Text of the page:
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Samba Digital And The Super Bowl: A Growing Audience

Samba Digital And The Super Bowl: A Growing Audience

In recent weeks, leading up to the Super Bowl, we’ve approached the big game and the NFL as a whole in a number of ways. We’ve written about potential expansion for the league, our own work with the league’s newest champions, how Fox Sports is changing its approach to broadcasting the game, and most recently, our own approach to helping clients engage. Now, with Sunday’s epic game in the books, we look at how the network fared in terms of the numbers that matter most — viewing figures.

Numbers across the NFL had been strong for broadcasters this season — the same was also true for college football, underscoring the continued importance of live sport, even as the way it reaches fans continues to evolve. First of all, the broadcast was an unqualified success — early estimates are making the evening’s programming out to be the third-most watched program in the history of American television, with some 113 million fans tuning in.

It’s also estimated to be the most-streamed program in history, reflecting viewers’ changing modes of consumption. Some seven million fans watched the match via a streaming service. This number represents a year-on-year gain of nearly 20%, and it also more than doubles Fox’s previous best, set just three years ago.

Credit: Glenn Carstens-Peters

More than just entertainment?

As impressive as the ratings were for the game, Fox having made good on its technological advances, the halftime show was perhaps the most talked-about moment of the evening, with the ratings to prove it. Rihanna’s show was spartan in its presentation, presenting a dozen hits in quickfire fashion, but it became the story of the game. The singer made a nod to her makeup line, but more importantly, hinted at her pregnancy, something which was not previously public knowledge.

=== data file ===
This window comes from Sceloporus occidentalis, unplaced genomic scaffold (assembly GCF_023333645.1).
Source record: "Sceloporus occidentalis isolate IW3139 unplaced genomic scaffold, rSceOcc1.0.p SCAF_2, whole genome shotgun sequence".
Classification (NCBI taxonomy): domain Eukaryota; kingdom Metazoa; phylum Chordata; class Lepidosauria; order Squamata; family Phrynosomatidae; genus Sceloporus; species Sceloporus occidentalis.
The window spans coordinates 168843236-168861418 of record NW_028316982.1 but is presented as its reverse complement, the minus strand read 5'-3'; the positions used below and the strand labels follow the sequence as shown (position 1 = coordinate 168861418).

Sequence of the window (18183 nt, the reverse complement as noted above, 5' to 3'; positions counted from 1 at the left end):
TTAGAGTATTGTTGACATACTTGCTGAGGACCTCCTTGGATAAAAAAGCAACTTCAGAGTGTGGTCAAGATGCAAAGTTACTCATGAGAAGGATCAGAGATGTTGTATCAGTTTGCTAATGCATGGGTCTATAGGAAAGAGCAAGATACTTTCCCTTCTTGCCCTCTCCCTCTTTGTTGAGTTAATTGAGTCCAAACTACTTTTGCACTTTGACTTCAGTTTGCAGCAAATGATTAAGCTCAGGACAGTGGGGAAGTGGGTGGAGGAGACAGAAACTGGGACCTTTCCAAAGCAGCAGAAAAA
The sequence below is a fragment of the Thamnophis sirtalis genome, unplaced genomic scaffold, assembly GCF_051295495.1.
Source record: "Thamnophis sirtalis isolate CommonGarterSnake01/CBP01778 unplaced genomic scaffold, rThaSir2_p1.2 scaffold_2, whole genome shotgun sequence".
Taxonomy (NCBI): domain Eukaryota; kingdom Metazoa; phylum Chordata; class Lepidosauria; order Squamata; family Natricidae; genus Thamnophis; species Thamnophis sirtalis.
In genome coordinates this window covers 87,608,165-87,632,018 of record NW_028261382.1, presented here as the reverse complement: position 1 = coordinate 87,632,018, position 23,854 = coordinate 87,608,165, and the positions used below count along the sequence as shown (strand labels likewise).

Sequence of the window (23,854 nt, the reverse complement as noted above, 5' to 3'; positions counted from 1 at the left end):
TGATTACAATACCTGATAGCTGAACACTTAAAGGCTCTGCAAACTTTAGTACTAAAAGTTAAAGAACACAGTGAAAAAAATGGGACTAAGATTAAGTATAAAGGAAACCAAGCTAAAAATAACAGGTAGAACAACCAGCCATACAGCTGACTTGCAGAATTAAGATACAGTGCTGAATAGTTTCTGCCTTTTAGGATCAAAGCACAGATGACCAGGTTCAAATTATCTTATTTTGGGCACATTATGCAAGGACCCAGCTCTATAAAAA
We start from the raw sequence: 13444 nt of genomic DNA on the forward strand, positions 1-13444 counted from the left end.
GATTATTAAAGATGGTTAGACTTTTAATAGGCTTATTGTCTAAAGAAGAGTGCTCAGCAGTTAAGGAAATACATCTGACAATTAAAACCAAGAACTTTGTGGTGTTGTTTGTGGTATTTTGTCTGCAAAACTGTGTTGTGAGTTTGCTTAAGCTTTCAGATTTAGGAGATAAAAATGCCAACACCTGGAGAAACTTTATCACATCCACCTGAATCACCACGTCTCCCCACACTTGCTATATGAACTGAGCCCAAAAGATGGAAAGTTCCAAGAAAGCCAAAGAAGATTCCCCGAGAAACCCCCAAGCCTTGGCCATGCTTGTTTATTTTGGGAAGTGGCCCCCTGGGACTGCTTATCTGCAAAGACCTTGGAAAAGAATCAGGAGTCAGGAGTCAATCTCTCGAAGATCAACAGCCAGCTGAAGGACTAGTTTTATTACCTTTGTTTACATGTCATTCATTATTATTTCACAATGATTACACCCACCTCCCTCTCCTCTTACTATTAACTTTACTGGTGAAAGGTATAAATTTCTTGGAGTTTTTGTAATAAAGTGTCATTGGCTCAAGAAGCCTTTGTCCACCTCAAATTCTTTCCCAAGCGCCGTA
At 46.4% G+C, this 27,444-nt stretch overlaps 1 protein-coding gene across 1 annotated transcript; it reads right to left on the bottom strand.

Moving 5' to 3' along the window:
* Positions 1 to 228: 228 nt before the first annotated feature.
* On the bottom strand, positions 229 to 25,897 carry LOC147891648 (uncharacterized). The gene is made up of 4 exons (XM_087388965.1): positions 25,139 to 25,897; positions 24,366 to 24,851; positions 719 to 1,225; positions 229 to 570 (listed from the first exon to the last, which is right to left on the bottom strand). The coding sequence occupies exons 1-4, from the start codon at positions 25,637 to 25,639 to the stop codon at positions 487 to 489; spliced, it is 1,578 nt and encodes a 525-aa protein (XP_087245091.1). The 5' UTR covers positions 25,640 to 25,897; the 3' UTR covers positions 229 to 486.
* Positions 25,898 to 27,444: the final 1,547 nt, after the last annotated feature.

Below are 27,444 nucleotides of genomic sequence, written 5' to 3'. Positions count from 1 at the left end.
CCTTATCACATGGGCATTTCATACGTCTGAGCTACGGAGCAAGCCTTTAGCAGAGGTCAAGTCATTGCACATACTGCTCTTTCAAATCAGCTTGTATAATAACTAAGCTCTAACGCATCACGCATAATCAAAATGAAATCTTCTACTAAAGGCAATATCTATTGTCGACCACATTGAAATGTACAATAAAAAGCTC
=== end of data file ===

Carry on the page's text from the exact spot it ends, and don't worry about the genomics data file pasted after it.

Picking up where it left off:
Her agent confirmed this after the game, and the superstar was quickly trending on social media, with clips from the show giving the network added traction on top of an estimated 118 million viewers, a figure that bested the game itself and was the second-highest number in history. This can be considered as evidence of not only the way that a clever halftime show can engage casual fans, but of the growing fusion of entertainment and sport.

Finally as a coda, but most definitely not as a footnote, nearly a million people watched the game in Spanish. Perhaps most crucially for the future, Fox demonstrated how a growing appetite for American football is continuing to take hold in Spanish-speaking communities in the United States. As we mentioned in our preview of the game, the network was expanding its programming around the game to include more than 20 hours of coverage, and it’s clear that it paid off, as the network set several viewing records, underscoring that Spanish-speaking audiences in the US are a sleeping giant, with great potential.